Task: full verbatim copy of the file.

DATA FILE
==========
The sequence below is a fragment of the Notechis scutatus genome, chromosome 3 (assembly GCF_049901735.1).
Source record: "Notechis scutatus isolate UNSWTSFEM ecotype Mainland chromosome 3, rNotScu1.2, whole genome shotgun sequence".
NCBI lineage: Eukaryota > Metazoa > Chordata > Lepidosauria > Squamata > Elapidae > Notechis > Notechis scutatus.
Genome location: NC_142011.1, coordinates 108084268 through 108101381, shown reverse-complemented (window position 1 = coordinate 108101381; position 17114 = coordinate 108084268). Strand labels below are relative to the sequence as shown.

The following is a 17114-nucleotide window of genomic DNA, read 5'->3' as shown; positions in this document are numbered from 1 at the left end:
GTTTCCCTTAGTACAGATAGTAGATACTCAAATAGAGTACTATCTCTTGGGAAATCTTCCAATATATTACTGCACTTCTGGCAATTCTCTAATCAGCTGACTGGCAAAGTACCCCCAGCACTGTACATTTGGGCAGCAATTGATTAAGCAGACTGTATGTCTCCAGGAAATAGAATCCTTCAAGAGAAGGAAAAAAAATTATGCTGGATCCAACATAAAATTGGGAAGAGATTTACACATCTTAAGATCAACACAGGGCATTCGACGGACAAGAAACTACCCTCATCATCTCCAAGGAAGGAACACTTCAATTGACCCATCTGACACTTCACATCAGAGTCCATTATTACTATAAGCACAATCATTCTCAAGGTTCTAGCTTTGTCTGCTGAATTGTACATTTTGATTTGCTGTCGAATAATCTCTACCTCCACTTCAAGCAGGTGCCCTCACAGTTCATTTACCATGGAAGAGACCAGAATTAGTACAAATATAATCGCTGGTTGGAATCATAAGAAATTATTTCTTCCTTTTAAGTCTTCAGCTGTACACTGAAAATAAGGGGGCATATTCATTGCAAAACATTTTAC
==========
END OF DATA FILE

The sequence below is a fragment of the Notechis scutatus genome, chromosome 3 (assembly GCF_049901735.1).
Source record: "Notechis scutatus isolate UNSWTSFEM ecotype Mainland chromosome 3, rNotScu1.2, whole genome shotgun sequence".
NCBI lineage: Eukaryota > Metazoa > Chordata > Lepidosauria > Squamata > Elapidae > Notechis > Notechis scutatus.
Genome location: NC_142011.1, coordinates 108084268 through 108101381, shown reverse-complemented (window position 1 = coordinate 108101381; position 17114 = coordinate 108084268). Strand labels below are relative to the sequence as shown.

The following is a 17114-nucleotide window of genomic DNA, read 5'->3' as shown; positions in this document are numbered from 1 at the left end:
GTTTCCCTTAGTACAGATAGTAGATACTCAAATAGAGTACTATCTCTTGGGAAATCTTCCAATATATTACTGCACTTCTGGCAATTCTCTAATCAGCTGACTGGCAAAGTACCCCCAGCACTGTACATTTGGGCAGCAATTGATTAAGCAGACTGTATGTCTCCAGGAAATAGAATCCTTCAAGAGAAGGAAAAAAAATTATGCTGGATCCAACATAAAATTGGGAAGAGATTTACACATCTTAAGATCAACACAGGGCATTCGACGGACAAGAAACTACCCTCATCATCTCCAAGGAAGGAACACTTCAATTGACCCATCTGACACTTCACATCAGAGTCCATTATTACTATAAGCACAATCATTCTCAAGGTTCTAGCTTTGTCTGCTGAATTGTACATTTTGATTTGCTGTCGAATAATCTCTACCTCCACTTCAAGCAGGTGCCCTCACAGTTCATTTACCATGGAAGAGACCAGAATTAGTACAAATATAATCGCTGGTTGGAATCATAAGAAATTATTTCTTCCTTTTAAGTCTTCAGCTGTACACTGAAAATAAGGGGGCATATTCATTGCAAAACATTTTAC